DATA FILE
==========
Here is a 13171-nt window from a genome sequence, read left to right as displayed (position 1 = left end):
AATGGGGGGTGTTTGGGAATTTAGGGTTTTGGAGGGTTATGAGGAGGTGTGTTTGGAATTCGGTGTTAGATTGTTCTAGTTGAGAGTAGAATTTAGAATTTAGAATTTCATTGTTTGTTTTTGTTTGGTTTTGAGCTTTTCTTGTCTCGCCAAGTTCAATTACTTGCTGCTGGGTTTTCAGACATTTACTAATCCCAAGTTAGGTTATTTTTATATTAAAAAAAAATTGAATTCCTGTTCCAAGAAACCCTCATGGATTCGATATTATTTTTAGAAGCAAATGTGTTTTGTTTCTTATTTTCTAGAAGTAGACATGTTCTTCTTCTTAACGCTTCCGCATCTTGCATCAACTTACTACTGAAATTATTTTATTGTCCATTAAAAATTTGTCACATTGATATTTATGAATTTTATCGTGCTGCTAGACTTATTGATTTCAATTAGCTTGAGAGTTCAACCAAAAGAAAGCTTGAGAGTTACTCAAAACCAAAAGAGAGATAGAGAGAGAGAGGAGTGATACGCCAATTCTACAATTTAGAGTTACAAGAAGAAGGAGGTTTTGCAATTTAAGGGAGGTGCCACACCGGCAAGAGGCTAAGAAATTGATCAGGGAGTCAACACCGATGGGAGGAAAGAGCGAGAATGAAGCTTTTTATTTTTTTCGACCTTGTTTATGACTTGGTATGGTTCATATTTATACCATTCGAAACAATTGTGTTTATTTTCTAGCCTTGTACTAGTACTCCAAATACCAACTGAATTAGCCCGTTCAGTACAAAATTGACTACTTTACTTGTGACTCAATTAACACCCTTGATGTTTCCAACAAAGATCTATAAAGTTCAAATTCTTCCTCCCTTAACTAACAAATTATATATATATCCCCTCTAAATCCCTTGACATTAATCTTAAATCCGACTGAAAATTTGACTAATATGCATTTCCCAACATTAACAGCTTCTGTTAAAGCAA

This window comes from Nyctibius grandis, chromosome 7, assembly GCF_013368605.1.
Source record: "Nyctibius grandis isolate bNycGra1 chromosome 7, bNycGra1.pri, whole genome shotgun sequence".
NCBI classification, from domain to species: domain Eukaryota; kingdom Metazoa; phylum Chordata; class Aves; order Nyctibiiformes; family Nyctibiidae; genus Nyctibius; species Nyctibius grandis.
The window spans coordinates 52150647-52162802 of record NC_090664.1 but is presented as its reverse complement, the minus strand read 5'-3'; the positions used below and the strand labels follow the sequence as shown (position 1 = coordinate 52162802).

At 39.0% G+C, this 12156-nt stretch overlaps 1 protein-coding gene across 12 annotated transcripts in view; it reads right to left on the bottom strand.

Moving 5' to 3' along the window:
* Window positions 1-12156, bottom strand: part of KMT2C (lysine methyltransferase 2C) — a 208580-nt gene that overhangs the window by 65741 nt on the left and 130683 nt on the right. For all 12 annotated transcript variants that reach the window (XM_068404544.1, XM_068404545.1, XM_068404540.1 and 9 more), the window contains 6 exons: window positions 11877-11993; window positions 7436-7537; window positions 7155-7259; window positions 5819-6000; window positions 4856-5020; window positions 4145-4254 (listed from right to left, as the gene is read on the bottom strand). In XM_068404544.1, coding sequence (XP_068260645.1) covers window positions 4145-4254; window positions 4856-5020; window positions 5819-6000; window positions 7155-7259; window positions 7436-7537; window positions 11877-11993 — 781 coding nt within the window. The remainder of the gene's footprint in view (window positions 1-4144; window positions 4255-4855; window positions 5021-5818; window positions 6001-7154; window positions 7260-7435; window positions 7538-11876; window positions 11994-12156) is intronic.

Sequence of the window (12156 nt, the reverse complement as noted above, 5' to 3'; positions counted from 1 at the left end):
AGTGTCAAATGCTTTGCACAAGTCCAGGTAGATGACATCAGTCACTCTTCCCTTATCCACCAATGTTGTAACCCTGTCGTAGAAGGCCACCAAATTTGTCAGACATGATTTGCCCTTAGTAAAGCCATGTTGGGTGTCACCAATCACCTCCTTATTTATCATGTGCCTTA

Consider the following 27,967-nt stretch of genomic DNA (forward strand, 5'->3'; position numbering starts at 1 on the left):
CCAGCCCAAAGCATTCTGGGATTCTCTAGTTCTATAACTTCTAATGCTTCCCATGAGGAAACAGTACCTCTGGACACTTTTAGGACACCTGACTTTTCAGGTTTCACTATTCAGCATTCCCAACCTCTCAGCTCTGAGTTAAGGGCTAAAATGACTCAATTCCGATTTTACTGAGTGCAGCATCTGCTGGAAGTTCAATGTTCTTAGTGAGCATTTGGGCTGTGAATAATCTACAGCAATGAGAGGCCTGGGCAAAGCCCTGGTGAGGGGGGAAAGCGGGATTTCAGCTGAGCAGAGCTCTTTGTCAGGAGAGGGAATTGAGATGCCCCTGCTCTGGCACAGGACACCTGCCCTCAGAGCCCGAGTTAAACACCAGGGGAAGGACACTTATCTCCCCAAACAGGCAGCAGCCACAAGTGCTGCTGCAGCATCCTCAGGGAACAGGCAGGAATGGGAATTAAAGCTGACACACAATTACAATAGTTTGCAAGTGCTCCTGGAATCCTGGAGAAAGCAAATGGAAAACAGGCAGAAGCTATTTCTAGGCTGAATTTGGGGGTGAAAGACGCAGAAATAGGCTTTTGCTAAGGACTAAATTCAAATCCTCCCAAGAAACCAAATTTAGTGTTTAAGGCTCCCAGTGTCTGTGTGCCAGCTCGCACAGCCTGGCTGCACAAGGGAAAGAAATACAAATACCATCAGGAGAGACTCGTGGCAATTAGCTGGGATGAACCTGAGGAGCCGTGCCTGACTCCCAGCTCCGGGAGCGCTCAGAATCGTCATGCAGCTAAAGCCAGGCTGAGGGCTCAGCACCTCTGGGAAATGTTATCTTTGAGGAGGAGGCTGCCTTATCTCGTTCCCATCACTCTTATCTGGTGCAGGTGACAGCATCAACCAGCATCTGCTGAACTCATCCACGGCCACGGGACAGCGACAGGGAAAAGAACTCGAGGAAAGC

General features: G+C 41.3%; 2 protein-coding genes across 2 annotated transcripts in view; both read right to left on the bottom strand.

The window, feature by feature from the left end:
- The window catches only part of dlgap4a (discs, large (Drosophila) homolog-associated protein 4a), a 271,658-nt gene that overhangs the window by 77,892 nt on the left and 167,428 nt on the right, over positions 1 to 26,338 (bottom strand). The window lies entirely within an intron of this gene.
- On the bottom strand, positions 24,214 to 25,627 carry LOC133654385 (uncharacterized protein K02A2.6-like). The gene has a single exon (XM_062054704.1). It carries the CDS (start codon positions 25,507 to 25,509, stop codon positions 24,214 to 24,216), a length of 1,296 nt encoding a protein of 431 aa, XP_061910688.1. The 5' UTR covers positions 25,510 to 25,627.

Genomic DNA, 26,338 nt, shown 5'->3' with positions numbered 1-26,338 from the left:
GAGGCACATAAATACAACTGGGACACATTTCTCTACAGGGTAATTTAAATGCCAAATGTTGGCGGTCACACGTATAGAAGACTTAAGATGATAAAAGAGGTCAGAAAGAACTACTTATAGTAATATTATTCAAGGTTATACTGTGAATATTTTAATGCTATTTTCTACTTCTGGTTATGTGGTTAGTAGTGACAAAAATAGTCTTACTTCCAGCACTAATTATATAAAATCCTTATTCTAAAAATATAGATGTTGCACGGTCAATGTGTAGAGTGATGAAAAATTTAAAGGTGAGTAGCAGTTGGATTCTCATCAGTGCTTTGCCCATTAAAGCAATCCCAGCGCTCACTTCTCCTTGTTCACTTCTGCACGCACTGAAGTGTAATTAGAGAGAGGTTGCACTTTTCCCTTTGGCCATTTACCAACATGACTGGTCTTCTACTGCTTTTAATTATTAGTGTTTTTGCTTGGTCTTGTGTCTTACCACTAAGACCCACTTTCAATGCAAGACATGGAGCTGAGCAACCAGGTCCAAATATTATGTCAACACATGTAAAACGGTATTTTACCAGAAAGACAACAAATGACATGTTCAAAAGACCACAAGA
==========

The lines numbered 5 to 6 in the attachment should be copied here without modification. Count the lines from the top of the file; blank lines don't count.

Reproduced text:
NCBI classification, from domain to species: domain Eukaryota; kingdom Metazoa; phylum Chordata; class Aves; order Nyctibiiformes; family Nyctibiidae; genus Nyctibius; species Nyctibius grandis.
The window spans coordinates 52150647-52162802 of record NC_090664.1 but is presented as its reverse complement, the minus strand read 5'-3'; the positions used below and the strand labels follow the sequence as shown (position 1 = coordinate 52162802).